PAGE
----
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This Week in Princeton History for April 18-24

In this week’s installment of our ongoing series bringing you the history of Princeton University and its faculty, students, and alumni, the campus mourns Abraham Lincoln, Fidel Castro pays a visit, and more.

April 19, 1865—Someone etches “We Mourn Our Loss” into a window on the third floor of Nassau Hall in reference to the assassination of Abraham Lincoln. (More on campus reaction to Lincoln’s death here.)

Scrapbook ribbon
Ribbon found in the college scrapbook of Edward Wilder Haines, Class of 1866. Scrapbook Collection (AC026), Box 16.

April 20, 1959—Fidel Castro visits Princeton University, saying during a talk at the Woodrow Wilson School, “It is difficult for me to speak here in the middle of a forest of prejudices…”

Ticket to Fidel Castro’s talk at Princeton University, April 20, 1959. American Whig-Cliosophic Society Records (AC023), Box 25.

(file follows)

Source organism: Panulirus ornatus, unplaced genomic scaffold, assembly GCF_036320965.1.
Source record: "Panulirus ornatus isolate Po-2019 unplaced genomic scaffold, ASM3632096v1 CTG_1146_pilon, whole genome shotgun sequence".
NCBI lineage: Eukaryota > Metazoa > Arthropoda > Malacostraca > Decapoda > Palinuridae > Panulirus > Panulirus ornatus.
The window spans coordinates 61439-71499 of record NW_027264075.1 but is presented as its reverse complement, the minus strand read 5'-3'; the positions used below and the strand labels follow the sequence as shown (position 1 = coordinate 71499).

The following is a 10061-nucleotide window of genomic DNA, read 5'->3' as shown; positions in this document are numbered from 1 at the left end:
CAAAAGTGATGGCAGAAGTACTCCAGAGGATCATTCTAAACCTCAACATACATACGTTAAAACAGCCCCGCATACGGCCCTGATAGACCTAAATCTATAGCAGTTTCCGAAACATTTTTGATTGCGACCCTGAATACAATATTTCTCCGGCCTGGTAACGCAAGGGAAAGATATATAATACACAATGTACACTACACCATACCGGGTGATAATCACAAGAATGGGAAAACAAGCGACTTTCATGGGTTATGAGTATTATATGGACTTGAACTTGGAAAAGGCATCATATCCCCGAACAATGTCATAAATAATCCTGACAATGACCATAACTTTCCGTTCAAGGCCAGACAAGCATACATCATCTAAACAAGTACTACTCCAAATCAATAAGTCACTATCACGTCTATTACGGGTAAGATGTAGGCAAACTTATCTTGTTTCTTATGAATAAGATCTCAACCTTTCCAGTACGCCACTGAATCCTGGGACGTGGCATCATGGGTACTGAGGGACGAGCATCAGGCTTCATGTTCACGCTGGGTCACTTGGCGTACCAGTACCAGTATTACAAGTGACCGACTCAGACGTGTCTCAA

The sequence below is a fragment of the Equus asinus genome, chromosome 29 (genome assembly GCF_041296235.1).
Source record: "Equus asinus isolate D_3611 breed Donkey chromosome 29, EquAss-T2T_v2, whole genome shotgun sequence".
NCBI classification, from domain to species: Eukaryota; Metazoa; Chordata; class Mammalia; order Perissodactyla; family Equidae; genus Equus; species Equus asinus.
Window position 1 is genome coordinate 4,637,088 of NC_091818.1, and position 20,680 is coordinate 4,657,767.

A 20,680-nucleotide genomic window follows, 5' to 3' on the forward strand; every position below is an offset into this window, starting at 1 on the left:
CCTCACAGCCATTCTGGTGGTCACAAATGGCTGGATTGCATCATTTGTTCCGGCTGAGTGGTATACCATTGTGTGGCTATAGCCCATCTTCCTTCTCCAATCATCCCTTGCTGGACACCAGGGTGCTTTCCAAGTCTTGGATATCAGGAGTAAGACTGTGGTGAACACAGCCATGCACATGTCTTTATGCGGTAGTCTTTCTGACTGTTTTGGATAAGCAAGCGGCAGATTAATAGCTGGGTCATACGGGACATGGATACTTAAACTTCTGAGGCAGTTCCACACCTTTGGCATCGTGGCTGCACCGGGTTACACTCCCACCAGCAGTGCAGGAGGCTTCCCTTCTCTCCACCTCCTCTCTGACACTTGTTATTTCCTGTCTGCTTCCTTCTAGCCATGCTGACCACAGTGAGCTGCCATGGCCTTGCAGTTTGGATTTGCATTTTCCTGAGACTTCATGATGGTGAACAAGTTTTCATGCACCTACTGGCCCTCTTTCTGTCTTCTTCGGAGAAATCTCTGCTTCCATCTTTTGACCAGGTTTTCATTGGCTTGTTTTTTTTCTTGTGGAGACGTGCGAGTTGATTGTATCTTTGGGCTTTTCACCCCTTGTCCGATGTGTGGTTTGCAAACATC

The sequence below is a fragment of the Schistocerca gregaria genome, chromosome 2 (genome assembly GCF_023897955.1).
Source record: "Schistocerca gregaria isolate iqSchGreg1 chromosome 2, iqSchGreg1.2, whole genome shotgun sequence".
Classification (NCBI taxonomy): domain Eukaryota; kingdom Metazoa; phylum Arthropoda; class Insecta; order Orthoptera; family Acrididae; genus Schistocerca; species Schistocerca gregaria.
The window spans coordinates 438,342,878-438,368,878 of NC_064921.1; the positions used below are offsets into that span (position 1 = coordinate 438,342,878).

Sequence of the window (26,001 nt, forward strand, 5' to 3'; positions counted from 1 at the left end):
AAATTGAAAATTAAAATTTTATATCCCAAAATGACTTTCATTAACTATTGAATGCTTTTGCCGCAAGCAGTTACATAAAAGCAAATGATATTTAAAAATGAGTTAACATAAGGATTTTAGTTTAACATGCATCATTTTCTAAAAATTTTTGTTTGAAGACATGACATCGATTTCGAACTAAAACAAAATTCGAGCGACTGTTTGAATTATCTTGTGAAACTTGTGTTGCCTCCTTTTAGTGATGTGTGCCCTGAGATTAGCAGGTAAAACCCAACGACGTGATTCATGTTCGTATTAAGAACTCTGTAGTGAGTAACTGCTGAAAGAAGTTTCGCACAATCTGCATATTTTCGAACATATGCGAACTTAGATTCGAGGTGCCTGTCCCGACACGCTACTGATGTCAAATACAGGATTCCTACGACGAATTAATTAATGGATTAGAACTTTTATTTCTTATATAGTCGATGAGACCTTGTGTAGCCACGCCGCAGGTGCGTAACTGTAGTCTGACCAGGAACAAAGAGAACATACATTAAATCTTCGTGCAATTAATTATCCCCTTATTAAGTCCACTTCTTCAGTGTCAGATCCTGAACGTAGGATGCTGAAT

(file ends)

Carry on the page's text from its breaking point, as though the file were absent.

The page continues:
April 21, 1987—The editor-in-chief of Business Today, a Princeton University student publication, confirms in a statement that many of the “Letters to the Editor” have been ghostwritten by the magazine’s staff, but promises that they will not write such letters in the name of other students in the future.

Pages from Princetonian_1987-04-22_v111_n054_0001
Clipping from the Daily Princetonian, April 22, 1987 ( click to enlarge). Back issues of Business Today can be found in the Princeton University Publications Collection (AC364).

April 22, 1789—George Washington awakes at the home of College of New Jersey (Princeton) president John Witherspoon, who is hosting Washington during the journey from Mount Vernon to the United States presidential inauguration in New York. He was greeted the day before, as he will be elsewhere in New Jersey, with the firing of cannons.

Program from the College of New Jersey (Princeton)’s Washington’s Birthday Exercises, February 22, 1889. Washington’s Birthday Celebration Records (AC200).

For last week’s installment in this series, click here.

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